The decision of Nigerian President Muhammadu Buhari to cancel a visit to Ogoniland, in the oil-rich Niger Delta, has overshadowed the launch of a much-awaited clean-up operation of territories damaged by years of oil spills. Buhari was supposed to travel to south-eastern Nigeria to announce the launch of the operation.
The leader was also scheduled to meet regional leaders for discussions on ways to tackle renewed violence in the area but talks have beeb marred by attacks on oil pipelines which have partly halted production.
No official reason was given for the cancellation, which was announced one day after IBTimes UK exclusively reported that a man suspected of belonging to the Niger Delta Avengers (NDA) militant group warned Buhari's life was in danger if he visited the Niger delta.
Following the cancellation, Vice President Yemi Osinbajo travelled to the restive southern region to launch the $1bn (£691m) clean-up operation. A 2011 report by the United Nations Environment Programme (UNEP) found that oil spills contaminated clean water and damaged the fishing industry – stating immediate action was needed.
The operation – which the report said could be the "most wide-ranging and long term oil clean-up exercise " – aims to restore drinking water, land, creeks and important ecosystems such as mangroves. The UN report estimated that the clean up of Ogoniland could take up to 30 years.
Oil spills in Ogoniland
Royal Dutch Shell and British Petroleum started oil operations in the area in 1958, after oil was first discovered in Nigeria in 1956. They were later joined by several other companies.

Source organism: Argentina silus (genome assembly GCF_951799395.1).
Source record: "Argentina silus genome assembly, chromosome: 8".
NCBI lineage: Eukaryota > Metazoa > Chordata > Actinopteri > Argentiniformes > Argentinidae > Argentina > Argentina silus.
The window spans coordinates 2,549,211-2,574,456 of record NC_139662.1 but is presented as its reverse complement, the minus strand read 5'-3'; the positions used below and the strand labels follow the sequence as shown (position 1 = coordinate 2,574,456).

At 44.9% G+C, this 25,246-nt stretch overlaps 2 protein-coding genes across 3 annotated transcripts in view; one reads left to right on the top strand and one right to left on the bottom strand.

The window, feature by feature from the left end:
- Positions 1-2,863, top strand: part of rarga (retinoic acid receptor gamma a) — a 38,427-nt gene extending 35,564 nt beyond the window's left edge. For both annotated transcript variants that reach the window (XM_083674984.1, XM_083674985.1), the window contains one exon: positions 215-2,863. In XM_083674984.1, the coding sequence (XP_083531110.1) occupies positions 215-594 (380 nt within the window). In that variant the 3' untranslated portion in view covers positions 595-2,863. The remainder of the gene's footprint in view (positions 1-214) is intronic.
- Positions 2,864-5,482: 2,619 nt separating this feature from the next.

It has been estimated that at least 7,000 oil spills occurred in Ogoniland and the rest of the Niger Delta between 1970 and 2000. The damages of oil spills on the environment and communities led to the creation of the Survival of the Ogoni People (Mosop) movement, led by Ken Saro-Wiwa. The leader was later arrested and executed amid widespread condemnation.
Militant groups in the oil-rich Niger Delta region took hold in the early 2000s, following the deterioration of people's living conditions blamed on the increase of oil-related activities by foreign exploration corporations. Tensions flared in the local communities as some ethnic groups felt they were being exploited and did not benefit from the crude oil on their land.
Two major spills occurred in the Bodo community in 2008, destroying thousands of acres of mangroves and fishing populations. In 2015, Shell reached a $84m (£55m) settlement with the Bodo fishing community affected by the spills.
In November 2015, a joint report by Amnesty International and the Centre for Environment, Human Rights and Development accused Shell of failing to implement the 2011 UN recommendations.
In March 2016, two Nigerian communities sued Shell in London over multiple oil spills in the Niger Delta.